'Smashed' series should produce results
Good going! The Star Tribune published a very worthy, informative and hopefully action-producing series about the scourge of the highways, the drunken driver ("Minnesota vs. deadly DWIs: Who's winning?" April 14).
Why has our state in comparison with other states been so lax and minimal as to be without a minimum sentence? True, we are known as "Minnesota nice." But to be gentle with those who kill or maim innocent people on the highways because of drunk driving is not being "Minnesota nice," it's being "Minnesota stupid" by protecting against adequate punishment.
As a defender of drunken drivers earlier in my law career, I got so turned off by the mentality that it caused me to say "no more" in defending them. Now, as a retired attorney, I can only look in disgust that so little has been done over so long a period of years.
STEWART PERRY, WAYZATA
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There is no proof that saturation patrols are less effective than sobriety checkpoints. It is, in fact, very much the opposite. For example, in 2007 West Virginia and Virginia saturation patrols made 20 and 24 times more arrests than checkpoints, respectively.
Because they are highly visible by design and publicized in advance, checkpoints are all too easily avoided by the chronic alcohol abusers who make up the core of today's drunken driving problem.
Minnesota is smart to put its resources into saturation patrols instead of ineffective checkpoints.
SARAH LONGWELL, MANAGING DIRECTOR, AMERICAN BEVERAGE INSTITUTE, WASHINGTON, D.C.
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Well, Minnesotans, this one is easy. Get off your political horses, stop dithering and deal with our poor, insufficient drunken driving laws.
GENNA ANDERSON, ST. Paul
City should lead, not lag, green movement
I am totally frustrated by the fact that the city of Minneapolis has managed to obtain a three-year pass on complying with the new "green" recyclable yard waste bag rule ("Don't get left holding the wrong bag," April 13).
That's almost 30 percent of the population of Hennepin County being exempt.
The reasoning is almost too comical to comprehend: Namely, that the city needs the time to get yard and food waste carts in place.
But even more stunning is that the city needs to find an organic recycler, which currently does not exist, that is licensed to accept and handle the waste from city residents.
Why can't the residents comply with the new rules until the long-term requirements can be satisfied?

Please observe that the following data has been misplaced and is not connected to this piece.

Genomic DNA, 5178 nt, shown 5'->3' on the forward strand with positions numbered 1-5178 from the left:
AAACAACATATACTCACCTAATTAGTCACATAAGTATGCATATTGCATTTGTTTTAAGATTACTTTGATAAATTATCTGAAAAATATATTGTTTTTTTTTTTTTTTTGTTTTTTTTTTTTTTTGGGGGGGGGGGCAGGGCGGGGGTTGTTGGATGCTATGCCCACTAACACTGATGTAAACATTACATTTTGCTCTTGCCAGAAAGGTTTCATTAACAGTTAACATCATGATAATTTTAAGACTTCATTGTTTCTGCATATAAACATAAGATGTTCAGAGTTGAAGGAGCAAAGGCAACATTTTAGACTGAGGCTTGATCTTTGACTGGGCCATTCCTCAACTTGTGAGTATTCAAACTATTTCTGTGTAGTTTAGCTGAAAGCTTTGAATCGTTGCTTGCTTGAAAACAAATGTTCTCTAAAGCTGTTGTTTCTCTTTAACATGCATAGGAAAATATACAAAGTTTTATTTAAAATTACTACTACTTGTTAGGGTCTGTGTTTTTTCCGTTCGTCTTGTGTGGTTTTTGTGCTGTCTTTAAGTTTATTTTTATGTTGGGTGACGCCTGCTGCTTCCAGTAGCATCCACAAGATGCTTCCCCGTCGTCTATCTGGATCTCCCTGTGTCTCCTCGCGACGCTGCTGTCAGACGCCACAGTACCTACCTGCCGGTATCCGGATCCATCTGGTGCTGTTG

Share the responsibility for going green.
BERNIE DEVINE, MINNETONKA
Invest now, or pay later
I heartily concur with your editorial on early education ("Early ed: Don't cut programs that work," April 13).
"Invest in children" is not an empty slogan, but an economic imperative. Quality preschool has been shown to yield a whopping 16 percent return on investment. The fact that it's increasingly available only to affluent children isn't merely an injustice; it's a threat to societal prosperity.
We can develop our "human capital" now, or we can spend exponentially more incarcerating people 18 or 20 years down the road.
Even for a family of relative privilege -- a two-parent household with a stable income -- early childhood and family education is a godsend.
The early childhood family education program was a sanity-saver and, perhaps at times, even a life-saver for my husband and me. It truly helped keep us healthy and functional as a family, and certainly helped prepare our children to enjoy and excel in school. For families on the edge, programming such as this is even more critical.
If we turn our backs on research demonstrating the importance of early childhood education, the costs may not be felt for several years, but they will be measurable and significant.
SUSAN MAAS, MINNEAPOLIS
Rally tally shows she's a true fiscal conservative
So Rep. Michele Bachmann, R-Minn., spent $13,600 of taxpayer money to reach 10,000 attendees ("Tempest hits Tea Party rally," April 14).
That's about $1.36 per listener. Meanwhile, the Democrats spent $9,000 to reach several hundred, or about $15 per listener.
Who really deserves the divisive headlines for wasting the taxpayers' money?
RON BALEJ, MINNEAPOLIS
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Why is it that there is fuss and criticism about Michele Bachmann spending $14,000 on a partisan program when President Obama jumps into his plane to fly to many distant cities just to make partisan speeches?
Does he consider the cost?
ANNA LOU FORD, PLYMOUTH